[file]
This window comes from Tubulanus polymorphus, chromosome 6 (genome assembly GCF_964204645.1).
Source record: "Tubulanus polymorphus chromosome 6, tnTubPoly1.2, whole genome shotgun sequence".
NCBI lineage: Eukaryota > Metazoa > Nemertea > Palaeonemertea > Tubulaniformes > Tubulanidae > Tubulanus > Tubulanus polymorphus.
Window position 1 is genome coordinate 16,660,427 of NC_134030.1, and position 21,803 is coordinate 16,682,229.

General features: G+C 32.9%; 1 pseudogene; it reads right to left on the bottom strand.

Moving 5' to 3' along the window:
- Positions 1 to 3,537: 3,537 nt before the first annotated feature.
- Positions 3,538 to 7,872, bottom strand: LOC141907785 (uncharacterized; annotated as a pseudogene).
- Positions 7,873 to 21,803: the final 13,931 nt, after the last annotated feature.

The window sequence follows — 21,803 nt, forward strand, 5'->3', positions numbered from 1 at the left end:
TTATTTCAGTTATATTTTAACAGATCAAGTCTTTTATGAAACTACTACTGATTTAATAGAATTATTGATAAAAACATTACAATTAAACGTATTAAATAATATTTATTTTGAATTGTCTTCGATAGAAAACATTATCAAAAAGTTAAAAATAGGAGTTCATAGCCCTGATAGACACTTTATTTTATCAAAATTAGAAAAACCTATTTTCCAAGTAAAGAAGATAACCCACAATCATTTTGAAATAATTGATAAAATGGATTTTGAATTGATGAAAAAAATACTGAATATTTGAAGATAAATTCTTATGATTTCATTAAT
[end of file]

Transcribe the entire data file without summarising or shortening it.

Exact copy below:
This window comes from Tubulanus polymorphus, chromosome 6 (genome assembly GCF_964204645.1).
Source record: "Tubulanus polymorphus chromosome 6, tnTubPoly1.2, whole genome shotgun sequence".
NCBI lineage: Eukaryota > Metazoa > Nemertea > Palaeonemertea > Tubulaniformes > Tubulanidae > Tubulanus > Tubulanus polymorphus.
Window position 1 is genome coordinate 16,660,427 of NC_134030.1, and position 21,803 is coordinate 16,682,229.

General features: G+C 32.9%; 1 pseudogene; it reads right to left on the bottom strand.

Moving 5' to 3' along the window:
- Positions 1 to 3,537: 3,537 nt before the first annotated feature.
- Positions 3,538 to 7,872, bottom strand: LOC141907785 (uncharacterized; annotated as a pseudogene).
- Positions 7,873 to 21,803: the final 13,931 nt, after the last annotated feature.

The window sequence follows — 21,803 nt, forward strand, 5'->3', positions numbered from 1 at the left end:
TTATTTCAGTTATATTTTAACAGATCAAGTCTTTTATGAAACTACTACTGATTTAATAGAATTATTGATAAAAACATTACAATTAAACGTATTAAATAATATTTATTTTGAATTGTCTTCGATAGAAAACATTATCAAAAAGTTAAAAATAGGAGTTCATAGCCCTGATAGACACTTTATTTTATCAAAATTAGAAAAACCTATTTTCCAAGTAAAGAAGATAACCCACAATCATTTTGAAATAATTGATAAAATGGATTTTGAATTGATGAAAAAAATACTGAATATTTGAAGATAAATTCTTATGATTTCATTAAT